Governor George Grey had convinced his superiors of the need for more men. A force of around 1300 British troops and 400 Māori began their advance on Ruapekapeka in early December 1845.
After three weeks hauling 30 tonnes of artillery and supplies over nearly 30 km of rugged country, the British force assembled before Ruapekapeka – ‘the bat’s nest’. A highly intricate pā with tunnels, rifle pits and trenches was surrounded by a strong palisade, but its garrison was outnumbered four to one. The British had three naval 32-pounders, an 18-pounder, two 12-pounder howitzers and a number of mortar and rocket tubes. Te Ruki Kawiti had an ancient 12-pounder (which was destroyed shortly after the British commenced shelling the pā) and a 4-pounder.
Hōne Heke, who had recovered from his wounds, joined Kawiti inside Ruapekapeka with 60 reinforcements during the night of 9 January 1846. He and Kawiti now had a force of perhaps 500. Their arrival suggests that the British siege was anything but tight.
A full-scale bombardment on 10 January created three small breaches in the palisade. Despard was keen to attack before Kawiti’s men could escape but was talked out of this course of action by Tāmati Wāka Nene and Grey.
The end of the battle is shrouded in controversy. The following day, 11 January, scouts discovered that only Kawiti and around a dozen warriors were still inside the pā. They fled into nearby bush after firing a volley. When the British followed they were fired on from hidden positions. Fighting intensified briefly when Kawiti’s men seemed to be trying to to retake the pā. The conflict fizzled out when the British refused to be lured into the bush. Māori casualties numbered 30 and British 45 (some of the British may have been killed by their own side as they ran around the pā looking for loot).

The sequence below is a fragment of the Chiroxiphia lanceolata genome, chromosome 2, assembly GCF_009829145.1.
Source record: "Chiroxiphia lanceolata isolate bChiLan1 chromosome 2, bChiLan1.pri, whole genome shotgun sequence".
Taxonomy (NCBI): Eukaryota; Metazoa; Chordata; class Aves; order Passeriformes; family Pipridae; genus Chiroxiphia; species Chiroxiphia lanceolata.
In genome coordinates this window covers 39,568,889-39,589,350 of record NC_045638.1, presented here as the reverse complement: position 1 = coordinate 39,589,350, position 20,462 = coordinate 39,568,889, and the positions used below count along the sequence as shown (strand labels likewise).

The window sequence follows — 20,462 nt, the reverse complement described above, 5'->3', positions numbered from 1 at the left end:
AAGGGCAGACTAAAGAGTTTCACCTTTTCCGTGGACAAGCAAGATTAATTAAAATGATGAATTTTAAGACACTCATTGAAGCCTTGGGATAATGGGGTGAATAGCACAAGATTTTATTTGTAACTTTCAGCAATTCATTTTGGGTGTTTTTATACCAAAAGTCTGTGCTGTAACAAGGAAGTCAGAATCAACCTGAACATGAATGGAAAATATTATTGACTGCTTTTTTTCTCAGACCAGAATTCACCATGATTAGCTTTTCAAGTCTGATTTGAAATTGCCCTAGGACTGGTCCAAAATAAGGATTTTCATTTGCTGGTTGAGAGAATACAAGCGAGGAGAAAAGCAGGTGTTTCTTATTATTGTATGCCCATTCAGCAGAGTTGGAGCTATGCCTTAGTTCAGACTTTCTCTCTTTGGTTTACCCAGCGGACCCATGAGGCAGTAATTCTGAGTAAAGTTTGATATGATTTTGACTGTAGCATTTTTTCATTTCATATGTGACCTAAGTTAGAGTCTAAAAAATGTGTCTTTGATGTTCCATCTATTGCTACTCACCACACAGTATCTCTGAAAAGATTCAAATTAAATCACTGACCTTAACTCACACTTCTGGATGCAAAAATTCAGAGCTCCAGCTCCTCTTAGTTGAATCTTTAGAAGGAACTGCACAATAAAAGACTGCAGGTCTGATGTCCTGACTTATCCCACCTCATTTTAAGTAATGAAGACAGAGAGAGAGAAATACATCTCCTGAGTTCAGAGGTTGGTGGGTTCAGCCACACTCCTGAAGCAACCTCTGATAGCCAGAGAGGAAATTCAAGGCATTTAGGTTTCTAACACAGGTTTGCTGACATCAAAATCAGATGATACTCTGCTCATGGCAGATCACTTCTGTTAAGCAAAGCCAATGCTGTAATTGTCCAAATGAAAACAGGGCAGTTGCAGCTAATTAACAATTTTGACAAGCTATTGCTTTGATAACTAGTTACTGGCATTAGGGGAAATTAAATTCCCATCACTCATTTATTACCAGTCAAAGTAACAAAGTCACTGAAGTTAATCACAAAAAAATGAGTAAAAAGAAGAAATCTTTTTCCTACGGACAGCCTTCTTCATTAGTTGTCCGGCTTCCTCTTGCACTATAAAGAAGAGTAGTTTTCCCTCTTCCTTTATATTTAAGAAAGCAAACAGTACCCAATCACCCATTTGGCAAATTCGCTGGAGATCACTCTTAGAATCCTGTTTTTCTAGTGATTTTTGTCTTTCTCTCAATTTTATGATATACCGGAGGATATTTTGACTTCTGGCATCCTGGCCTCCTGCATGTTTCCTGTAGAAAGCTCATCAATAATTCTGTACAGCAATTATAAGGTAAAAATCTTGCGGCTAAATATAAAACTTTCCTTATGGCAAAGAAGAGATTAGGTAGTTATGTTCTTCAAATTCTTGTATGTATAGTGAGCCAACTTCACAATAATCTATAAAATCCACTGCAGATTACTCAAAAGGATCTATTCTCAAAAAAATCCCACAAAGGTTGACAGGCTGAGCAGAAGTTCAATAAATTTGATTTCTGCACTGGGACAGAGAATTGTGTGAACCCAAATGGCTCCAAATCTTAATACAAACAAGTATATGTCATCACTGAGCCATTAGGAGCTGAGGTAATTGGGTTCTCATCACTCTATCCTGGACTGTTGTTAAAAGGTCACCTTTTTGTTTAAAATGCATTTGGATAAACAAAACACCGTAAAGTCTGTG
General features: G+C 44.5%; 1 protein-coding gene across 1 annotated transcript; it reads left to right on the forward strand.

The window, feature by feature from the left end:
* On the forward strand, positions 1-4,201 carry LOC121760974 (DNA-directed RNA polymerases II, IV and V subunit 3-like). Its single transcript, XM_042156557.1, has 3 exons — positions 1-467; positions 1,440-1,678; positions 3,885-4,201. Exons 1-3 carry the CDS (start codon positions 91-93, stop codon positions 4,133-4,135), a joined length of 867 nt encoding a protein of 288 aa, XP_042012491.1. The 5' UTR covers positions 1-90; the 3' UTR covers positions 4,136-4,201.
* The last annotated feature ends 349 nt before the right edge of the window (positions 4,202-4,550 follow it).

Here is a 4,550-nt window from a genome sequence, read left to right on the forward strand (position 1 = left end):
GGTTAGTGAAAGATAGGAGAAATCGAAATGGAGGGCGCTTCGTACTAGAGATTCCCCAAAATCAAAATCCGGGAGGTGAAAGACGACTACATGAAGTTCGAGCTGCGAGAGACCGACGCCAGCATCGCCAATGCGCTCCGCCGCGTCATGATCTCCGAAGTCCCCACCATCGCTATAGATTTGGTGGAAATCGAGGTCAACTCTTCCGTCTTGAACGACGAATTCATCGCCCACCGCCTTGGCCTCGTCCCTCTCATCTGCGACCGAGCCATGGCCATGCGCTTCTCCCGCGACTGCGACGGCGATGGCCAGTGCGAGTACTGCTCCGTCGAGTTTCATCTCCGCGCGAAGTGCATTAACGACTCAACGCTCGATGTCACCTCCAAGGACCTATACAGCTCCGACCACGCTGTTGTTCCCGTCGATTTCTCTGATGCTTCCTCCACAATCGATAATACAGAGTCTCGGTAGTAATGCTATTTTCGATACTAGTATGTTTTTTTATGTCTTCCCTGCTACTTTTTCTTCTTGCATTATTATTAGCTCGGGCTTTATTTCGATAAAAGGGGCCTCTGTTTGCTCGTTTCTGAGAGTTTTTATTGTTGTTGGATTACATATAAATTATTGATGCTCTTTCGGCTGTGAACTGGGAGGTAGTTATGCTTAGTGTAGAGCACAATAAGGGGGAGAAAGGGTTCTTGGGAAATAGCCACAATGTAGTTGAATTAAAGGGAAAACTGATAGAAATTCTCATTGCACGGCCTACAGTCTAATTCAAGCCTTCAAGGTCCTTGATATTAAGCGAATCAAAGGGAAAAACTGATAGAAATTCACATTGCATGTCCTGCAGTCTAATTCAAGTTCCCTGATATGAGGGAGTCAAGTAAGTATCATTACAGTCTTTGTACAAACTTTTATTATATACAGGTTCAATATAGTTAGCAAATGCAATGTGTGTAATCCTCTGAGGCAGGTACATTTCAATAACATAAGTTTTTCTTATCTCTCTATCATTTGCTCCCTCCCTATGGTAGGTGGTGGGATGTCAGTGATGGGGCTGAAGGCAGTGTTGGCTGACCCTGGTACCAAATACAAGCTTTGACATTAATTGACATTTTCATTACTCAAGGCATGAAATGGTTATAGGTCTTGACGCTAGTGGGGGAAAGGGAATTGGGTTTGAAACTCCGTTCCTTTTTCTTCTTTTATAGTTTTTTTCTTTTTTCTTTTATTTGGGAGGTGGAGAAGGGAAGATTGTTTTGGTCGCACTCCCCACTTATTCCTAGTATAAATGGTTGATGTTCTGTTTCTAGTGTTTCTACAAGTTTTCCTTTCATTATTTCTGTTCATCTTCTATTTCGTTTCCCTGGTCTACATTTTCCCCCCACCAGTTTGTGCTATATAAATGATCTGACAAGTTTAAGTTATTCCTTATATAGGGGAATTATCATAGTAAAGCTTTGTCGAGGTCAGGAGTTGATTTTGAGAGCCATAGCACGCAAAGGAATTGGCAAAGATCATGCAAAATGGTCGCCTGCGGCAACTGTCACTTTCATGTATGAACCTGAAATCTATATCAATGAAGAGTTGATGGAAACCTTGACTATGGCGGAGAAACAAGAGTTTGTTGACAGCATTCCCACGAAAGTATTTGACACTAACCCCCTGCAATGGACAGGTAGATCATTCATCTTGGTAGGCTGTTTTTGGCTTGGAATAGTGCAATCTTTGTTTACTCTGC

Despard and Grey proclaimed a ‘brilliant success’. Despard boasted that Ruapekapeka had been ‘carried by assault’ and that a full-sale attempt to regain it had been repulsed. Grey used Ruapekapeka to establish his credentials with a Pākehā community in need of reassurance about who was in control of New Zealand.
The fact that no provisions or ammunition were left behind in the pā suggests that this was an organised withdrawal. The pā may have served its purpose and simply been abandoned. The defenders may also have hoped that the soldiers would be drawn into an ambush by Heke and his men in the dense bush outside the pā. On the other hand, Kawiti and his men may have took what they saw as their best chance to escape.
A contemporary theory was that the Christian Māori had left the pā to hold a Sunday prayer service. Kawiti, a confirmed non-Christian, had stayed inside with a handful of his men. The garrison was then caught off-guard. When the same forces met at Ōhaeawai, though, there had been no such acknowledgement of the Sabbath.
To the British, the capture of such an intricately designed and well-constructed pā was a significant achievement. In this sense Ruapekapeka may have been a tactical victory for the British. But many consider the battle to have been drawn. Heke and Kawiti had escaped with their forces largely intact, and the terms of the subsequent peace settlement suggest that they had enjoyed a strategic victory.